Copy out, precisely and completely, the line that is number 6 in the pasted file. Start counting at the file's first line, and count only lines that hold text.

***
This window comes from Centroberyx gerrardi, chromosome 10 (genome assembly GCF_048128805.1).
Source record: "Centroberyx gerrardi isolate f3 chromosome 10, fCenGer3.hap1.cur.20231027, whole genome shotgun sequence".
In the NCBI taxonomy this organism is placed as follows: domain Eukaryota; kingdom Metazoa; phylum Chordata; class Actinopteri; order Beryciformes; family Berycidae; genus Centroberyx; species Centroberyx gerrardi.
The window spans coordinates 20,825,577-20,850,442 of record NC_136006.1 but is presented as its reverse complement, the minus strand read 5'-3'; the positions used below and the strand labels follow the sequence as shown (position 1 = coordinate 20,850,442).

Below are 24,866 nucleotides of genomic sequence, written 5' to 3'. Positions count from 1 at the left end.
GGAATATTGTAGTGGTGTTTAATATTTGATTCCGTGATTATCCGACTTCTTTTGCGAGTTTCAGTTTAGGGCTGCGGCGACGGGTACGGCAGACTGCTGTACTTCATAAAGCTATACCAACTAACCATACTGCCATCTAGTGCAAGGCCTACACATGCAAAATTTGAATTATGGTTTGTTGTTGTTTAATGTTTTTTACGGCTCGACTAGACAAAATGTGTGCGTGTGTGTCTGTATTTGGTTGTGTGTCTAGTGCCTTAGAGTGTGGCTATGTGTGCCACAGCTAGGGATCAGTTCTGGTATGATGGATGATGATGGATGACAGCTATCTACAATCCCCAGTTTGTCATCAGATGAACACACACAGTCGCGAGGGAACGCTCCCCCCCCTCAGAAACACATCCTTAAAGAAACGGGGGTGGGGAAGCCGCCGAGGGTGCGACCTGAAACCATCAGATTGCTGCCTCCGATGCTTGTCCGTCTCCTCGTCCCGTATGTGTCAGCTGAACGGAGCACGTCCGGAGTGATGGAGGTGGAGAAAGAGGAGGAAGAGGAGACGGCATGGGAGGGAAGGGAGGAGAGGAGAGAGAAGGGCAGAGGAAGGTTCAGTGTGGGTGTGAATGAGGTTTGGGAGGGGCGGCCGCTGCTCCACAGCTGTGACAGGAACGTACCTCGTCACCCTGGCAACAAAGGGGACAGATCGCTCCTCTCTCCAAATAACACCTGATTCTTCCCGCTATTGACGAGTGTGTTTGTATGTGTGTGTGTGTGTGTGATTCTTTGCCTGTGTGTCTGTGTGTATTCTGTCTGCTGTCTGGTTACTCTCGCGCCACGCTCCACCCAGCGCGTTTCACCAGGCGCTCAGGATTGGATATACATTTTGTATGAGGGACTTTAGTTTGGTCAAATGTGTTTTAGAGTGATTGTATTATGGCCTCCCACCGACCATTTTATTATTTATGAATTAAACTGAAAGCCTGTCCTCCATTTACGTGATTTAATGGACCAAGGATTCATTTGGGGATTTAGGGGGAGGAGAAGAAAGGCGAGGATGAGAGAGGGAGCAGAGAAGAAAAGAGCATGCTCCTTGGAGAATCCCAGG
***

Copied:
GGAATATTGTAGTGGTGTTTAATATTTGATTCCGTGATTATCCGACTTCTTTTGCGAGTTTCAGTTTAGGGCTGCGGCGACGGGTACGGCAGACTGCTGTACTTCATAAAGCTATACCAACTAACCATACTGCCATCTAGTGCAAGGCCTACACATGCAAAATTTGAATTATGGTTTGTTGTTGTTTAATGTTTTTTACGGCTCGACTAGACAAAATGTGTGCGTGTGTGTCTGTATTTGGTTGTGTGTCTAGTGCCTTAGAGTGTGGCTATGTGTGCCACAGCTAGGGATCAGTTCTGGTATGATGGATGATGATGGATGACAGCTATCTACAATCCCCAGTTTGTCATCAGATGAACACACACAGTCGCGAGGGAACGCTCCCCCCCCTCAGAAACACATCCTTAAAGAAACGGGGGTGGGGAAGCCGCCGAGGGTGCGACCTGAAACCATCAGATTGCTGCCTCCGATGCTTGTCCGTCTCCTCGTCCCGTATGTGTCAGCTGAACGGAGCACGTCCGGAGTGATGGAGGTGGAGAAAGAGGAGGAAGAGGAGACGGCATGGGAGGGAAGGGAGGAGAGGAGAGAGAAGGGCAGAGGAAGGTTCAGTGTGGGTGTGAATGAGGTTTGGGAGGGGCGGCCGCTGCTCCACAGCTGTGACAGGAACGTACCTCGTCACCCTGGCAACAAAGGGGACAGATCGCTCCTCTCTCCAAATAACACCTGATTCTTCCCGCTATTGACGAGTGTGTTTGTATGTGTGTGTGTGTGTGTGATTCTTTGCCTGTGTGTCTGTGTGTATTCTGTCTGCTGTCTGGTTACTCTCGCGCCACGCTCCACCCAGCGCGTTTCACCAGGCGCTCAGGATTGGATATACATTTTGTATGAGGGACTTTAGTTTGGTCAAATGTGTTTTAGAGTGATTGTATTATGGCCTCCCACCGACCATTTTATTATTTATGAATTAAACTGAAAGCCTGTCCTCCATTTACGTGATTTAATGGACCAAGGATTCATTTGGGGATTTAGGGGGAGGAGAAGAAAGGCGAGGATGAGAGAGGGAGCAGAGAAGAAAAGAGCATGCTCCTTGGAGAATCCCAGG